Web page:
Boris Johnson should spend some time “studying at the Gareth Southgate school of leadership” and learn the value of hard work, Labour has said.
Labour MP Thangam Debbonaire, shadow Commons leader, hailed the England manager for backing his players in “their campaigning for social and racial justice, even under criticism”.
She also said the prime minister should “honour” the England team by focusing on things which embody the best of British values – such as international aid, the NHS and a Covid public inquiry.
Speaking in the Commons after the semi-final win against Denmark, Ms Debbonaire said: “In contrast to the prime minister, Gareth Southgate and the England team value hard work, discipline, and preparation.
“The British people seem to appreciate those qualities, so for the sake of our country ... I hope the prime minister can spend some time over the next few days studying at the Gareth Southgate school of leadership.”
The Labour frontbencher added: “The British people will be asking themselves who they want to lead them – do they want someone who works hard and has a relentless focus on embodying British values, or do they want the current prime minister?”
Mr Johnson praised Mr Southgate’s management style on Thursday, saying the England manager has done an “absolutely outstanding job” during Euro 2020.
Asked if it could soon be Sir Gareth, the prime minister told broadcasters: “I obviously wouldn’t want to anticipate anything that the honours people may decide. But clearly I think Gareth Southgate has done an absolutely outstanding job.”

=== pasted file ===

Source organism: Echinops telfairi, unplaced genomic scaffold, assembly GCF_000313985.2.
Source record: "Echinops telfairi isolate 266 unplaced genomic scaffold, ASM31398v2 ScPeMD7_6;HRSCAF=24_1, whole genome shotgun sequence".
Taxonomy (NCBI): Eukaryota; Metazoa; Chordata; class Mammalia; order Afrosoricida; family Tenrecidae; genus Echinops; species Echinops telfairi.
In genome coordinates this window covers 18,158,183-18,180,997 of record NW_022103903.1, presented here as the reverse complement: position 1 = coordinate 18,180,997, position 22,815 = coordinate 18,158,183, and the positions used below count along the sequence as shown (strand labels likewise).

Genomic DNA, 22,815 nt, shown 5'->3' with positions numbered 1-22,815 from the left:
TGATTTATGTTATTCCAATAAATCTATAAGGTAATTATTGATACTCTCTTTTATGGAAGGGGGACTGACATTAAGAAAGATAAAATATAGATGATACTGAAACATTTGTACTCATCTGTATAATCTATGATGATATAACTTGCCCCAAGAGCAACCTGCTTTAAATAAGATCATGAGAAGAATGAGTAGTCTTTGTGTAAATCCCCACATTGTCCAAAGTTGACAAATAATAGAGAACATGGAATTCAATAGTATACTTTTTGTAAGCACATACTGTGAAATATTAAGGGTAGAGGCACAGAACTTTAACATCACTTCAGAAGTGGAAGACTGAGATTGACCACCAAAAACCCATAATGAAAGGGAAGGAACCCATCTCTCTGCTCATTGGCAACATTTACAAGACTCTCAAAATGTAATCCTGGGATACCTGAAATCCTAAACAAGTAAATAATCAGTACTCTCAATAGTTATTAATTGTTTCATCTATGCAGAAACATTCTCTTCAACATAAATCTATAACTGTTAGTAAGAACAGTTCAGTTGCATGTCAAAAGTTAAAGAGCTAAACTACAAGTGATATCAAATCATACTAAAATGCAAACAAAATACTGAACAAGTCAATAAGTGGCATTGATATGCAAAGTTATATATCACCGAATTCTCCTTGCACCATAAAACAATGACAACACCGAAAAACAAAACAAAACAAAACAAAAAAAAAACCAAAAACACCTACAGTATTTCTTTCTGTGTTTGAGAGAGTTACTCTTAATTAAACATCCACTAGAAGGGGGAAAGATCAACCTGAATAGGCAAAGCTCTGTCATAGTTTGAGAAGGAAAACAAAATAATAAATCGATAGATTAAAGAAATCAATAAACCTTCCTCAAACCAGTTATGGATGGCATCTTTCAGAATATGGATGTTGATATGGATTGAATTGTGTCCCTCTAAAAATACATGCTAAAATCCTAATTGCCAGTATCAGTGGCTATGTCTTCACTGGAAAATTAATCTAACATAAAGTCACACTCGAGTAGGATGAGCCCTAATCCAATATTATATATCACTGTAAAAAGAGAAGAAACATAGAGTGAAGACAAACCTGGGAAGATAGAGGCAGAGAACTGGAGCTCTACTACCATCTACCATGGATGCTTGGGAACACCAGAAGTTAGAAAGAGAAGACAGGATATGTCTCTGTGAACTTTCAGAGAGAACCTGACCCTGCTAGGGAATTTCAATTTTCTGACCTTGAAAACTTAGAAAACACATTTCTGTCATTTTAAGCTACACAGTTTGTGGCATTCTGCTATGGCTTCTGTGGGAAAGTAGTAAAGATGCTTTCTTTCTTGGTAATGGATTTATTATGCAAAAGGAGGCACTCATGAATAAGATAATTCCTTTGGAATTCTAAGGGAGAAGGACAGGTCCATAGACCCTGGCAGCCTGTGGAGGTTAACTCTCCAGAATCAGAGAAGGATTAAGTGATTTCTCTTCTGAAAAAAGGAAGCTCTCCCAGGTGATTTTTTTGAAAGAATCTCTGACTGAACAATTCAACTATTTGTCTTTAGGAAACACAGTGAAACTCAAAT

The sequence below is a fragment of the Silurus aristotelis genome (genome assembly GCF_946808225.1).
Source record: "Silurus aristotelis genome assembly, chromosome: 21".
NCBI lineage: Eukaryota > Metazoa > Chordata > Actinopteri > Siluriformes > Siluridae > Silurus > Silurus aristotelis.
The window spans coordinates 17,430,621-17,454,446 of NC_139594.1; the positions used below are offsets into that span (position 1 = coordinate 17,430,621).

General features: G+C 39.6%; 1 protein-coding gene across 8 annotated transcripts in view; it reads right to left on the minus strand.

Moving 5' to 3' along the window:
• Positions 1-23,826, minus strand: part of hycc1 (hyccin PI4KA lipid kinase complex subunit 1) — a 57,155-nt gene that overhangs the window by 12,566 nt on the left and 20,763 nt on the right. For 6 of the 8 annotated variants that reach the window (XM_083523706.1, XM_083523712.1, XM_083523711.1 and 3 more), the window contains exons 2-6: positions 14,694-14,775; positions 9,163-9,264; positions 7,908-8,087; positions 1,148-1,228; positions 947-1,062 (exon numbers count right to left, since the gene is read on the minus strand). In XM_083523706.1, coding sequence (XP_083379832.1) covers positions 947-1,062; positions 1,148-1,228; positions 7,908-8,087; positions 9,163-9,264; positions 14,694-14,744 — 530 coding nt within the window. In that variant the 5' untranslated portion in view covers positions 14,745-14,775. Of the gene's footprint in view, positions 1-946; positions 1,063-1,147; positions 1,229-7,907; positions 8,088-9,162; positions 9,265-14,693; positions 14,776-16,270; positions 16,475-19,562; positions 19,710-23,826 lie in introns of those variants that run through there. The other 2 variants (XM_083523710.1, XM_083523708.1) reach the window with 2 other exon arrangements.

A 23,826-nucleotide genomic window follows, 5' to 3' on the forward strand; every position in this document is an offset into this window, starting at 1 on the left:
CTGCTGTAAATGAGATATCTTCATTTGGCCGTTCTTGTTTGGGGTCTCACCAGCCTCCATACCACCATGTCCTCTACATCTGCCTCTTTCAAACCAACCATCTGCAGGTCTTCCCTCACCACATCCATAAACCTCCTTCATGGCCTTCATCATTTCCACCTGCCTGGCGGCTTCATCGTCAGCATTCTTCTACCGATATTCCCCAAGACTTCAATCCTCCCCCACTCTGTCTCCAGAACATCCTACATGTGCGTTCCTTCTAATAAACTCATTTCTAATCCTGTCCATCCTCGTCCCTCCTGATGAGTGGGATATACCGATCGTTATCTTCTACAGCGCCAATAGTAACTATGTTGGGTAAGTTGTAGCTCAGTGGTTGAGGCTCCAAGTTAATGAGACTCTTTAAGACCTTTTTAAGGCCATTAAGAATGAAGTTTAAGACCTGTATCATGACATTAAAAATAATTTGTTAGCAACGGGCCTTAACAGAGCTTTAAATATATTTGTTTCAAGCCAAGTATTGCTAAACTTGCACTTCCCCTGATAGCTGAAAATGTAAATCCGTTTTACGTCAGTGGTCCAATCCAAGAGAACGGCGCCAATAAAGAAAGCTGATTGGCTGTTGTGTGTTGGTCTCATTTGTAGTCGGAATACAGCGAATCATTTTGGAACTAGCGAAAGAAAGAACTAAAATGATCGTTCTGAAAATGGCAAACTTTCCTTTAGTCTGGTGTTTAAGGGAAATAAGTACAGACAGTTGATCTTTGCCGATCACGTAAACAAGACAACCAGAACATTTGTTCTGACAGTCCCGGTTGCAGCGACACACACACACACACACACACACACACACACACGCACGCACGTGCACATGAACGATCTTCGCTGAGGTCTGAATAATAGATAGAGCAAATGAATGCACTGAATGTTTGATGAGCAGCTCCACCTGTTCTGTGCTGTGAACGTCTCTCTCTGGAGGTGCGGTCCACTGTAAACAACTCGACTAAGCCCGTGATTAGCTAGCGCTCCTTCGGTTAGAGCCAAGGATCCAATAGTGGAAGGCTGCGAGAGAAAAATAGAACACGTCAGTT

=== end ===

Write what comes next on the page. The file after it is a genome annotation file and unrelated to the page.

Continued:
Mr Johnson added: “What seems so amazing to me is how he varies it, he mixes it up, and plays a different series of options depending on the match in question. So best of luck for Sunday.”
Asked about the possibility of a bank holiday on Monday, following the final against Italy on Sunday night, the prime minister said: “I think that would be tempting fate, let’s see what happens.”
Asked whether the PM would encourage employers to give staff the day off on Monday if England win, Mr Johnson’s official spokesperson later said: “We would want businesses who feel able to to consider it if they can, but we recognise it will vary depending on the company. It will rightly be a matter for them.
“They will be in different circumstances and obviously we recognise that it has been a difficult time for many businesses from the pandemic. Those who feel able will do so, I’m sure, but it is not something for us to impose a rule on.”
The spokesperson said there were “no plans” to increase the maximum permitted attendance at the final on Sunday in the light of England’s involvement.
And he declined to say whether the team would be able to take part in a victory parade or open-bus tour if they win the final while Covid restrictions are still in place.
“I don’t want to preempt the outcome of the match,” he said. “Clearly we want England to go all the way and then we will set out plans in due course.”
The spokesman said the PM did not want to see England fans booing other teams’ national anthems.
Elsewhere on Thursday, Jacob Rees-Mogg recited the John Barnes rap from World In Motion as England fever swept through the House of Commons.
“Can I reassure you, Mr Speaker, that we ain’t no hooligans, this ain’t a football song – Three Lions on my chest, I know we can’t go wrong,” he joked. “Or as another John put it, John Dryden, for they can conquer who believe they can.”
ITV pundit Gary Neville also contrasted Mr Southgate with the country’s political leaders after the semi-final victory at Wembley.
“The standard of leaders in this country the past couple of years has been poor, looking at that man [Southgate], he’s everything a leader should be, respectful, humble, he tells the truth.”
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